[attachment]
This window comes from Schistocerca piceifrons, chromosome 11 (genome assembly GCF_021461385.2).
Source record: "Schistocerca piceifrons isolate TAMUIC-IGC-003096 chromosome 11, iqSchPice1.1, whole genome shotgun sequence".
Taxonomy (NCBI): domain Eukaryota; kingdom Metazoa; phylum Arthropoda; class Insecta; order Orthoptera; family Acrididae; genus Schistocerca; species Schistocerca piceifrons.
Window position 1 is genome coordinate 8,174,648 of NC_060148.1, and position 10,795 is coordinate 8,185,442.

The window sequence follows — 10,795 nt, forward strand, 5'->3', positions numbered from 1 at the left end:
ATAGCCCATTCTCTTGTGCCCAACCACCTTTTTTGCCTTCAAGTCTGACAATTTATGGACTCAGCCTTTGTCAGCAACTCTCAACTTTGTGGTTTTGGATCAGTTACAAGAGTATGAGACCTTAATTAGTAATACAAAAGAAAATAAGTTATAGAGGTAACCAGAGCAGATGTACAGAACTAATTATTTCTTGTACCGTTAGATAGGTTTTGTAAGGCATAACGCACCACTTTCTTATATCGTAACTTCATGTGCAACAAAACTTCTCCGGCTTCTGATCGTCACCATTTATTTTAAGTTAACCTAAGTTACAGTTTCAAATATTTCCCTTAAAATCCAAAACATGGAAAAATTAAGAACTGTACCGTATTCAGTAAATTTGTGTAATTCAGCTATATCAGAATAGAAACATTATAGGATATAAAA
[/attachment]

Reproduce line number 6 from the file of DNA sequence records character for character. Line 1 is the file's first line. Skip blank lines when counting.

ATAGCCCATTCTCTTGTGCCCAACCACCTTTTTTGCCTTCAAGTCTGACAATTTATGGACTCAGCCTTTGTCAGCAACTCTCAACTTTGTGGTTTTGGATCAGTTACAAGAGTATGAGACCTTAATTAGTAATACAAAAGAAAATAAGTTATAGAGGTAACCAGAGCAGATGTACAGAACTAATTATTTCTTGTACCGTTAGATAGGTTTTGTAAGGCATAACGCACCACTTTCTTATATCGTAACTTCATGTGCAACAAAACTTCTCCGGCTTCTGATCGTCACCATTTATTTTAAGTTAACCTAAGTTACAGTTTCAAATATTTCCCTTAAAATCCAAAACATGGAAAAATTAAGAACTGTACCGTATTCAGTAAATTTGTGTAATTCAGCTATATCAGAATAGAAACATTATAGGATATAAAA